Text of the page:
Mary knew this was impossible because she had never been with a man (verse 34), so the angel explained that “the Holy Spirit will come upon you. The power of the Most High will overshadow you” (verse 35). After all, nothing is impossible for God (verse 37)
Matthew 1:23 – Gabriel also came to Joseph to inform him that Mary was going to have a baby.
First century people knew how babies were made just as clearly as we do, and Joseph knew the angel was talking about the impossible. That’s why Gabriel explained that a miracle was going to happen in fulfillment of the prophecy in Isaiah 7:14.
Parthenos clearly identifies Mary as a virgin in every sense of the word. She had never had sexual relations with a man, yet she became pregnant as the result of an act of God. Just as He created the universe from nothing, He created the first cells of an embryo in her womb.
Why does this matter?
If Jesus had been merely a human being, a natural birth would have made sense. But anyone who was merely a human could not have died for the sins of the whole race. Jesus was fully man, so that he could die for us. And he was fully God, so that his death would be sufficient to provide salvation for all of us.
Without the Virgin Birth, the life of Christ would be nothing more than an inspiring story of love and wisdom. With it, the rest of God’s plan of salvation unfolds.
We often say that God became man at Christmas, but it would be even more accurate to say that the Second Person of the Trinity took on humanity nine months earlier when those first cells started to multiply in Mary’s womb.
When you sing about the Virgin Mary, don’t hesitate! That’s the perfect description of what happened.
Matthew quotes the prophecy of Isaiah 7:14 to describe Christ’s miraculous birth. Naturally, we might want to look at the original Old Testament verse to see if it throws any light on the New Testament passage that uses it. The verse in Isaiah is controversial, especially among Jewish scholars, and some have argued that the Hebrew word used there might mean either “virgin” or just “a young woman.”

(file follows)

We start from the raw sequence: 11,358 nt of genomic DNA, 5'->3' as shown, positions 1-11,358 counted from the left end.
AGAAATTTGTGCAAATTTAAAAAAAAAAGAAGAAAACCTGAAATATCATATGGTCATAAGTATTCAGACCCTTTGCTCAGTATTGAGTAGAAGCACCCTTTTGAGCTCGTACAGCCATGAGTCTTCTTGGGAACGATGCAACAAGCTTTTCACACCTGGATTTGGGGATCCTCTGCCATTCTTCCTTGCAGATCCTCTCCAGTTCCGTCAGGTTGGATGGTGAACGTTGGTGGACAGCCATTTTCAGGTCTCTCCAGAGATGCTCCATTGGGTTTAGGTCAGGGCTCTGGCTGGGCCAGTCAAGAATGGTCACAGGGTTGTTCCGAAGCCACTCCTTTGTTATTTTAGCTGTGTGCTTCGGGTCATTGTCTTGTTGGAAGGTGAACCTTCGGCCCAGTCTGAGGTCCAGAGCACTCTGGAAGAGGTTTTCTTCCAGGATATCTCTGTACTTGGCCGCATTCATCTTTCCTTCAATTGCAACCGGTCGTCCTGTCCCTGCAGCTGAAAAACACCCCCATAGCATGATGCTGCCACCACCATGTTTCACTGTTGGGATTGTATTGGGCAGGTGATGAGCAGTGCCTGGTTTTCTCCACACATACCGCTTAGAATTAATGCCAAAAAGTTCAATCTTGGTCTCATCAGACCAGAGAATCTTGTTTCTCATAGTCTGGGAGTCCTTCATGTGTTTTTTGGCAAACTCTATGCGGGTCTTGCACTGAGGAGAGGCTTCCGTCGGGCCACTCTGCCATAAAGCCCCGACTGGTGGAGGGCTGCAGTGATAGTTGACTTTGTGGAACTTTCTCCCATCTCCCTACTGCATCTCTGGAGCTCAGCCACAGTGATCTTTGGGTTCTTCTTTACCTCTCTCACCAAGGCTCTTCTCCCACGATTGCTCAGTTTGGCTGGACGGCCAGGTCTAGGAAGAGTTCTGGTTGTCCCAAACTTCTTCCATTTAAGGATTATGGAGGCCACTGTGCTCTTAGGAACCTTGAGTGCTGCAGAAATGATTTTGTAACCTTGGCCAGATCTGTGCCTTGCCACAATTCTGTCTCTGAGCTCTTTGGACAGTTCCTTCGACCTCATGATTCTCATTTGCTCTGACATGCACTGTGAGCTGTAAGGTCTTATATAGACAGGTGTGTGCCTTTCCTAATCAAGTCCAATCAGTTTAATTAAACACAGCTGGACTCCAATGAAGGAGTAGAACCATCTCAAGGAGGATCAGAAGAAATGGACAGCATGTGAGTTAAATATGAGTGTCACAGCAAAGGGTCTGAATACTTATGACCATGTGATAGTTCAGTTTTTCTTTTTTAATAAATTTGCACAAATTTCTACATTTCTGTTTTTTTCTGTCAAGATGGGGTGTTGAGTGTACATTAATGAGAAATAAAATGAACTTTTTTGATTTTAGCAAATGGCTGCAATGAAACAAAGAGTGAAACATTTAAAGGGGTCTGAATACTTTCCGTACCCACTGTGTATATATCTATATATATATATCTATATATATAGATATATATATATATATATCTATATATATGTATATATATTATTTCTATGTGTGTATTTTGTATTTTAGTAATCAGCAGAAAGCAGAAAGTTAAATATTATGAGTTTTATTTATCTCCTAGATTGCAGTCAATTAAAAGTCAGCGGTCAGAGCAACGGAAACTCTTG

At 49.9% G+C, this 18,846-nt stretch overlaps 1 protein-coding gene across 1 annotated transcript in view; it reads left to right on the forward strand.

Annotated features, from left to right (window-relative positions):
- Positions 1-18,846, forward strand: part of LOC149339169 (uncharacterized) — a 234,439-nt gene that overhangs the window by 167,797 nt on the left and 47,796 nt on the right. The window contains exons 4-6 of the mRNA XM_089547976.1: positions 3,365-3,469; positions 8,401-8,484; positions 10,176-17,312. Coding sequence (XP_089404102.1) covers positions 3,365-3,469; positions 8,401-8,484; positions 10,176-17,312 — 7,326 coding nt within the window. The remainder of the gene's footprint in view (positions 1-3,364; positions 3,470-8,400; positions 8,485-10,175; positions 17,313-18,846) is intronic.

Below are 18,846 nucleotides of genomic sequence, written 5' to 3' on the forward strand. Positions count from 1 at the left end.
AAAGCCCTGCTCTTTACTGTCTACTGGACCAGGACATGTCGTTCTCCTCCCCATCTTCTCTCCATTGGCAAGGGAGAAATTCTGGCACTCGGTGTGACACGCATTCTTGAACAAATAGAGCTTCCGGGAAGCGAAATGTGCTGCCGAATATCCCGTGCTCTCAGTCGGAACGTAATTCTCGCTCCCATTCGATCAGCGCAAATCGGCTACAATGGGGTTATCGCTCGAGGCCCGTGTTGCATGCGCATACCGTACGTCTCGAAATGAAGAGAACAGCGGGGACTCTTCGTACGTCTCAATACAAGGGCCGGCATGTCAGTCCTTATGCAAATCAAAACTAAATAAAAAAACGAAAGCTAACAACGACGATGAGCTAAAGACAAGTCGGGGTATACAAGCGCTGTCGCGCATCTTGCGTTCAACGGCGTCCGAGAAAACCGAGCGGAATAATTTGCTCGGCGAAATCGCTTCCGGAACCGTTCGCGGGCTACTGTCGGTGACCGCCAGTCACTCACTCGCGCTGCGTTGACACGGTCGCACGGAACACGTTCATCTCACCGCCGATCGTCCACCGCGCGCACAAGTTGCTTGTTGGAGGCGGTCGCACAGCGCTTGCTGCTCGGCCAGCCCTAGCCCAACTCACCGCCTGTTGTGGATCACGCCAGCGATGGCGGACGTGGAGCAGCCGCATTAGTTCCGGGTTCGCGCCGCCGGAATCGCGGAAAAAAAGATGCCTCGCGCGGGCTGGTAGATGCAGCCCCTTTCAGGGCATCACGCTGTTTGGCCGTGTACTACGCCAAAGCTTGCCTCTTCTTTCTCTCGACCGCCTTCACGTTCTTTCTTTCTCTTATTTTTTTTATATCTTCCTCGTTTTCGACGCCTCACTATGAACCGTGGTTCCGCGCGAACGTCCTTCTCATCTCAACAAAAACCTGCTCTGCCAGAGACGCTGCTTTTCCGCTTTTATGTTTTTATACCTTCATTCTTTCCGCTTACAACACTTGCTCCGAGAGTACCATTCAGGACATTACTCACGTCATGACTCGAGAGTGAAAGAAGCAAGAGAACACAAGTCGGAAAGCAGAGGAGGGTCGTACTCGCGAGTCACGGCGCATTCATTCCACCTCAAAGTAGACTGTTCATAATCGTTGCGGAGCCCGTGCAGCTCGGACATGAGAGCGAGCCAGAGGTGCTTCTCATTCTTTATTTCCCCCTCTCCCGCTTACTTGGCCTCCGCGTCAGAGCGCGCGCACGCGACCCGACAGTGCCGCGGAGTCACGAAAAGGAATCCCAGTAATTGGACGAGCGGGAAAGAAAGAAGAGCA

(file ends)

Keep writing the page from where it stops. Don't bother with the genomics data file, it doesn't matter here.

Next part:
The New Testament use of Parthenos makes it clear, however, that the mother of Jesus was indeed a virgin in the strictest sense of the word.
Q – Do the genealogies of Jesus give any hint about his supernatural conception and birth?
A – Yes, both Matthew and Luke make it very clear that there is something unusual about Joseph’s link to Jesus.
Matthew 1:17 – If Matthew had maintained the same pattern he used in the rest of his genealogy, he would have said, “To Jacob was born Joseph; and to Joseph, Jesus.” But that’s not what he said: “To Jacob was born Joseph the husband of Mary, to whom was born Jesus, who is called Christ.” To nail it down, the word “whom” is feminine, referring to Mary, not Joseph.
Luke 3:23 – “And when He began His ministry, Jesus Himself was about thirty years of age, being supposedly the son of Joseph.” Luke adds this phrase to make it clear that Joseph merely took the role of father for the young Jesus.
Mary had a lot to think about after giving birth far from home and hosting a crowd of shepherds. No wonder she “treasured all these things, pondering them in her heart.” Next week we will explore the Greek words that describe her experience – and provide guidance for us as we contemplate the events of Christmas.
©Ezra Project 2021